A closely-watched report on the financial health of UK businesses has warned of a perfect storm by the year's end for "zombie companies", with the coronavirus crisis already placing more than half a million firms on the brink.
According to the latest Red Flag Alert from insolvency specialists Begbies Traynor, an easing in government support schemes at a time of continuing COVID-19 disruption could lead to a flood of failures.
It said the current bans on lease forfeiture and winding-up petitions was masking the scale of the problem, with 557,000 companies already in "significant distress" in the last quarter of the year - the three months to September.
It marked the biggest leap in quarterly distress since 2017, the report said, with sectors showing the greatest increases of distress including hospitality, food and drugs and construction.
The cash flow crisis comes despite schemes to ease the financial burden such as Bounce Back loans and furlough wage support.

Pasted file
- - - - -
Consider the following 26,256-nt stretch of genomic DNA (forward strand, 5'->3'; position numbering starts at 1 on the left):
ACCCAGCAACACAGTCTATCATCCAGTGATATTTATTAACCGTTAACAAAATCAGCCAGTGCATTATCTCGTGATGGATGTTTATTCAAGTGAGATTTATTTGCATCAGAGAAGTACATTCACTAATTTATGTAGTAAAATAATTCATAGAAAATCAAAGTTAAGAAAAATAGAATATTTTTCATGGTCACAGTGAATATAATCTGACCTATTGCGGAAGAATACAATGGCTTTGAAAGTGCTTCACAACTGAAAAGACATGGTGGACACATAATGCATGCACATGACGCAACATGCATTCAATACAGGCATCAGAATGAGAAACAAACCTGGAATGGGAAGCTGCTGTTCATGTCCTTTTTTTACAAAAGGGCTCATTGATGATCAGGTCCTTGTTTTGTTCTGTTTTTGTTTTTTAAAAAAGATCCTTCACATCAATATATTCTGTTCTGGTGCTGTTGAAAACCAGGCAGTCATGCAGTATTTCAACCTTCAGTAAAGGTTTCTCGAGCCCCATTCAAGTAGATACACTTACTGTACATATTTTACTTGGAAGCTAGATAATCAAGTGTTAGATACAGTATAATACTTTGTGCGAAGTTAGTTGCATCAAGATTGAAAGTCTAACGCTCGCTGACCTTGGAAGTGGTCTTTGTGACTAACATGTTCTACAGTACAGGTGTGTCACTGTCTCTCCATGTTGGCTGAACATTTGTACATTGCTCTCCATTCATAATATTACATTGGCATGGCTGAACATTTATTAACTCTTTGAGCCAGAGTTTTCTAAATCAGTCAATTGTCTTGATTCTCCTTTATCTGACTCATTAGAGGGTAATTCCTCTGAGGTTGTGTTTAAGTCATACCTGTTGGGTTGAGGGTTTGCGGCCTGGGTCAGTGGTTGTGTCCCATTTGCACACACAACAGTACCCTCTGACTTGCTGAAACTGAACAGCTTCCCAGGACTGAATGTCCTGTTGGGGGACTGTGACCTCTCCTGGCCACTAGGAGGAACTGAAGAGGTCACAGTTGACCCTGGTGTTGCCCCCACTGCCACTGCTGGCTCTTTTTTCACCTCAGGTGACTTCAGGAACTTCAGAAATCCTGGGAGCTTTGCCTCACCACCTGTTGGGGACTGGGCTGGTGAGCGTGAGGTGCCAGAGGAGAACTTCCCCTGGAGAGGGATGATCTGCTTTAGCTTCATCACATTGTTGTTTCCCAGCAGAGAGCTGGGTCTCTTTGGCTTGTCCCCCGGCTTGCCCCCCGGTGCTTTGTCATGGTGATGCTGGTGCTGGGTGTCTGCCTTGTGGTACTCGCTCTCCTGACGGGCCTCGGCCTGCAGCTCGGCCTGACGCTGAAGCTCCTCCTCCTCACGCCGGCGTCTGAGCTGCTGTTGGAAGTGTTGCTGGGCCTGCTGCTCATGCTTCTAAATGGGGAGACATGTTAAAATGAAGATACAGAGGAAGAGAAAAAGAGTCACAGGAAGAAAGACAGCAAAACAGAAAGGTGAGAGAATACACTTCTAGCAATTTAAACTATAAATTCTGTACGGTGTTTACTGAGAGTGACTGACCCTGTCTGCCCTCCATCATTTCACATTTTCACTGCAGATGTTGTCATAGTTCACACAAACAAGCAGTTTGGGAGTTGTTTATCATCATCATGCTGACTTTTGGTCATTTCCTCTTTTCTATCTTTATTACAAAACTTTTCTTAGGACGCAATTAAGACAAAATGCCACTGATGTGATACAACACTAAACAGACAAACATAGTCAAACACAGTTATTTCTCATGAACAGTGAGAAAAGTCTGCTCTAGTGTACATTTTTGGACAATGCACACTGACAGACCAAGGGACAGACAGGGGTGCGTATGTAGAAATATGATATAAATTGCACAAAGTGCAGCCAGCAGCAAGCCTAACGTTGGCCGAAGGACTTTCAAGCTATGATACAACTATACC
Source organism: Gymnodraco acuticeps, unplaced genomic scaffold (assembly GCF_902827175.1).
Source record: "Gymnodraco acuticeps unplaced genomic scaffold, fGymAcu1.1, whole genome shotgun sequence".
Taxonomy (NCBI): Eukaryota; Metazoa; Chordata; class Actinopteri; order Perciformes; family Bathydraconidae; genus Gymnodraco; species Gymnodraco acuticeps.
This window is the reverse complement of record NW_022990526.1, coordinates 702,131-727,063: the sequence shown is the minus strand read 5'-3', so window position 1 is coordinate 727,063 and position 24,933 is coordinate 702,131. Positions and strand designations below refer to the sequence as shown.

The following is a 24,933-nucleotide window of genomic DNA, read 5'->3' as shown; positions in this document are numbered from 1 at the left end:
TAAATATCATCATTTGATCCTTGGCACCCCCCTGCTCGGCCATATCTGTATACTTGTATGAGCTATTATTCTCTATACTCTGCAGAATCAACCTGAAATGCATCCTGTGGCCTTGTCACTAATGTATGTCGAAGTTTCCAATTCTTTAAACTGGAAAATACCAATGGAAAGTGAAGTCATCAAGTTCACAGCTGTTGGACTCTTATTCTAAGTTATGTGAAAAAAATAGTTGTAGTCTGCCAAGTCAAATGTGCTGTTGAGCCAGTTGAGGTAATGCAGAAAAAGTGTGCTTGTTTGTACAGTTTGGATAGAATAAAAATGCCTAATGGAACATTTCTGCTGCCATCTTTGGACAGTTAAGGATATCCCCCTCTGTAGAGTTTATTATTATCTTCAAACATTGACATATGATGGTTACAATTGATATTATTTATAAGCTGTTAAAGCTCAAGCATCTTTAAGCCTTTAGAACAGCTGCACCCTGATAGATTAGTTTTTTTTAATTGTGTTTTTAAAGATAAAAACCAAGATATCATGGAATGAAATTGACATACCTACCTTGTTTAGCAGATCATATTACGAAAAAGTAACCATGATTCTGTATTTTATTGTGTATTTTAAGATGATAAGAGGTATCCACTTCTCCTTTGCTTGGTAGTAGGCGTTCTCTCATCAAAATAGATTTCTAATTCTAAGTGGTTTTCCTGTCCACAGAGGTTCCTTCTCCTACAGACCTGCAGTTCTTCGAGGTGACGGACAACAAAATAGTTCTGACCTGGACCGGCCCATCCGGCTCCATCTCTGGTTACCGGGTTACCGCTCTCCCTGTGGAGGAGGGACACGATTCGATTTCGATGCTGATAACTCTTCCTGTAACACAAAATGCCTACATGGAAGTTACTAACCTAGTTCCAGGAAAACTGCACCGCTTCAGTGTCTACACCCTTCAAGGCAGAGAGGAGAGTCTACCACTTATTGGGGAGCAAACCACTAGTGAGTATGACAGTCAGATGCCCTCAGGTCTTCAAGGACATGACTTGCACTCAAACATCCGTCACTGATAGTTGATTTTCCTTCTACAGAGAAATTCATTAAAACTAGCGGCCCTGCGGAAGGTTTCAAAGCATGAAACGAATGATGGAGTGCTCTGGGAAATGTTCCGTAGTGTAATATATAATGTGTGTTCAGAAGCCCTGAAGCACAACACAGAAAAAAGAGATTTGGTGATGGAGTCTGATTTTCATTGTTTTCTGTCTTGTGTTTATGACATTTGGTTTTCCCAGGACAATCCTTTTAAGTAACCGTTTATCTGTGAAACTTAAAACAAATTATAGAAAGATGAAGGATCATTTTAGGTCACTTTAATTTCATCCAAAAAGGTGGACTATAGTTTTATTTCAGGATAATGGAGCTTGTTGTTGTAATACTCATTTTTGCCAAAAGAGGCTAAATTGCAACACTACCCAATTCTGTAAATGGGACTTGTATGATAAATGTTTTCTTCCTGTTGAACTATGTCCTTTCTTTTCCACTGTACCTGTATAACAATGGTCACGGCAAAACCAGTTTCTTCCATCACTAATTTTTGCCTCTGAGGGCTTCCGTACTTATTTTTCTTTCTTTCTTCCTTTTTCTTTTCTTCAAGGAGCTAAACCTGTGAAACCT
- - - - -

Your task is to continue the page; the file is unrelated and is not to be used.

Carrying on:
The Job Retention Scheme is to be replaced by an already sweetened Job Support Scheme at the beginning of next month while other aid available includes access to grants for businesses hit by local virus restrictions.
The chancellor was forced to bolster the generosity of his Winter Economic Plan last week amid warnings the resurgence of coronavirus restrictions risked tipping many of the viable jobs he wished to support over the edge.
Rishi Sunak is due to outline his spending priorities for the year ahead on 25 November.
Begbies Traynor partner, Julie Palmer, suggested that without additional support or extension of protections for financially crippled businesses beyond December, the insolvency rate was set to surge next year.
She wrote: "Unfortunately for the many zombie companies in existence across the UK, a perfect storm is on the horizon."
She added: "With so many businesses limping along there could be a flood of insolvencies when the courts do get back to anywhere near normal capacity and attempt to clear the backlog of pending cases.
"This in itself, combined with the end of the furlough scheme and other government support measures is likely to have a material impact on the UK business failure rate.
"A combination of a grim economic data, and very poor trading conditions, particularly in the most vulnerable sectors, such as hospitality will take its toll and this is expected to feed through to next year's first quarter, particularly when the government ends its high profile corporate life support measures."